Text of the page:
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Table 4 The increase in the cost-effectiveness of preventing morbidity when using annual community-wide versus child-targeted treatment

From: An economic evaluation of expanding hookworm control strategies to target the whole community

Transmission setting Intensity thresholds for morbidity Relative increase in the distribution costs (total per year) of community-wide versus child-targeted treatment
+50 % +100 % +150 % +200 %
Coverage of adults: 75 %
Intermediate Lower +1397 % +649 % +399 % +274 %
  Higher +534 % +217 % +111 % +59 %
High Lower +688 % +294 % +163 % +97 %
  Higher +953 % +427 % +251 % +163 %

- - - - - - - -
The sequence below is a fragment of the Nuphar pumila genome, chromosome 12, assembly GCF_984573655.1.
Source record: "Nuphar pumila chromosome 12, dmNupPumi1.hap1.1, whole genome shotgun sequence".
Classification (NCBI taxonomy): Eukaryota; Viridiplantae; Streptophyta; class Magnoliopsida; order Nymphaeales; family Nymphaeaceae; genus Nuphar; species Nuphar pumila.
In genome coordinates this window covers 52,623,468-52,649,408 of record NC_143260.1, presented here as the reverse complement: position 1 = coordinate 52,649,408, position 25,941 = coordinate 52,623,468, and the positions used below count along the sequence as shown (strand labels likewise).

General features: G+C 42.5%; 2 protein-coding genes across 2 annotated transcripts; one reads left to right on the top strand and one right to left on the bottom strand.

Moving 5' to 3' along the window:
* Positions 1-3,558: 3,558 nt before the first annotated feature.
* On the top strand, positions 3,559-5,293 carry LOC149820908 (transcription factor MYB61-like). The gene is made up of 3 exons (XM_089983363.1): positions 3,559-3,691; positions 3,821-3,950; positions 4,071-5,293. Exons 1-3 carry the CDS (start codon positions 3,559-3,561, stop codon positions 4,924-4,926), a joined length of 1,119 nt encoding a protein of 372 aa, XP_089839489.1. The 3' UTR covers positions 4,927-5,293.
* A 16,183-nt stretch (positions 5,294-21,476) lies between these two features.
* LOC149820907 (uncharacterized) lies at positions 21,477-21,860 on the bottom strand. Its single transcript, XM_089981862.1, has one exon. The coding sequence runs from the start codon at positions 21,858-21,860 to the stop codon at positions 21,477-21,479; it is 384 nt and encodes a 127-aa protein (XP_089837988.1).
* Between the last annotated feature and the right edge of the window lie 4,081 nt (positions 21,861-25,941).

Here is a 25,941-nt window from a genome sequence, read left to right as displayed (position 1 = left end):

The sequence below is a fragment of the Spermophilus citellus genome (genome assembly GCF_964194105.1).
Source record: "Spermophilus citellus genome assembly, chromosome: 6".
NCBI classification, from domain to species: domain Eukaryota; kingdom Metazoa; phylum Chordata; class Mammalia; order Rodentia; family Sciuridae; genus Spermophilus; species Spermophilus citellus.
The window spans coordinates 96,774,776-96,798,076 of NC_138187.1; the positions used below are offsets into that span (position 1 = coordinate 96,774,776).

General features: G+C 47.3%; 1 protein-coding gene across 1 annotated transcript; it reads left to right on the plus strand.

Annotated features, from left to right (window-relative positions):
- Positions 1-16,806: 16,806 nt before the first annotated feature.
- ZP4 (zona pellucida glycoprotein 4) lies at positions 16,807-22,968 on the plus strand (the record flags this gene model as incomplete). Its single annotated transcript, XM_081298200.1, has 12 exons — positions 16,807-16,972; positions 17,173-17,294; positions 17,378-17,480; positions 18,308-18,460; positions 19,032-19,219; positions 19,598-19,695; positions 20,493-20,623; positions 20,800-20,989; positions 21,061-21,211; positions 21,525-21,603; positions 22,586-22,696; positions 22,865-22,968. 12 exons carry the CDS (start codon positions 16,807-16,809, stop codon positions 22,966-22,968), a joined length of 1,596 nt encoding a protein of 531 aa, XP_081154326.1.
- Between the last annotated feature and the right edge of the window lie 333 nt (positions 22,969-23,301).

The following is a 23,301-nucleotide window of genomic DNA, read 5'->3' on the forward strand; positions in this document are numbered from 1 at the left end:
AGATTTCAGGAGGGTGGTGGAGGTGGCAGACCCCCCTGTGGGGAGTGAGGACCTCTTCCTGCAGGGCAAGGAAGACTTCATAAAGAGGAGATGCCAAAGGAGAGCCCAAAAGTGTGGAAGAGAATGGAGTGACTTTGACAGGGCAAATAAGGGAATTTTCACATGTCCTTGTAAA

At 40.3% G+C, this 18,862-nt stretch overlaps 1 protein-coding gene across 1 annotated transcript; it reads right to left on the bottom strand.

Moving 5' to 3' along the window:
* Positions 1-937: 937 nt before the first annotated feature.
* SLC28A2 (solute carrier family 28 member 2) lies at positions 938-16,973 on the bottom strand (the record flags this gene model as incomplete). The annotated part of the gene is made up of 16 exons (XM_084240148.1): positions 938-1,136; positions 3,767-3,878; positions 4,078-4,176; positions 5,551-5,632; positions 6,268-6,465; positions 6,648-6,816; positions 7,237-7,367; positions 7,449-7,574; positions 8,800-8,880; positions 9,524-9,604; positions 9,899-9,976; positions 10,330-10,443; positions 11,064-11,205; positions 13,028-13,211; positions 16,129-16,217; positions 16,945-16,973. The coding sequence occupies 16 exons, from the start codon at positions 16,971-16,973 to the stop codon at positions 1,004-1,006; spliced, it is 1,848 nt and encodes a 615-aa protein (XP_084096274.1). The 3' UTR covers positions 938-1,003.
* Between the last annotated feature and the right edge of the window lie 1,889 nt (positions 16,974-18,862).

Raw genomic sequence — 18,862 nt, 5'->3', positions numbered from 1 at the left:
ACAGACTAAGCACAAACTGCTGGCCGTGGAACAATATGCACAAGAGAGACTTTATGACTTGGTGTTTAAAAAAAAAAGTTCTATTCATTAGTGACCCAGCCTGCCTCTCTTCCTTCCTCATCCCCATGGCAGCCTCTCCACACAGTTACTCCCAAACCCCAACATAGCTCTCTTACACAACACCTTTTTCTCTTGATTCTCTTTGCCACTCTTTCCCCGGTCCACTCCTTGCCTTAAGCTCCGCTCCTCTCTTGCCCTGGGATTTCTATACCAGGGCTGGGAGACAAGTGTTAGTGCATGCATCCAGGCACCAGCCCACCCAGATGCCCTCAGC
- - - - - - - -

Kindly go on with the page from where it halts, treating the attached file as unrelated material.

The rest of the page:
Coverage of adults: 35 %
Intermediate Lower +577 % +239 % +126 % +69 %
  Higher +307 % +103 % +36 % +2 %
High Lower +236 % +68 % +12 % −16 %
  Higher +554 % +227 % +118 % +63 %
  1. The percentage increase compares the incremental relative cost and incremental benefit of community-wide treatment to that of annual child-targeted treatment (75 % coverage of children). The benefit is expressed in terms of morbidity case years prevented i.e. the number of years lived with morbidity averted. Assumptions are as in Table 2. As the results only investigate the impact of two treatment rounds they do not account for any potential cost savings resulting from breaking transmission with community-wide treatment. Negative values are shown in bold i.e. community-wide treatment was not more cost-effective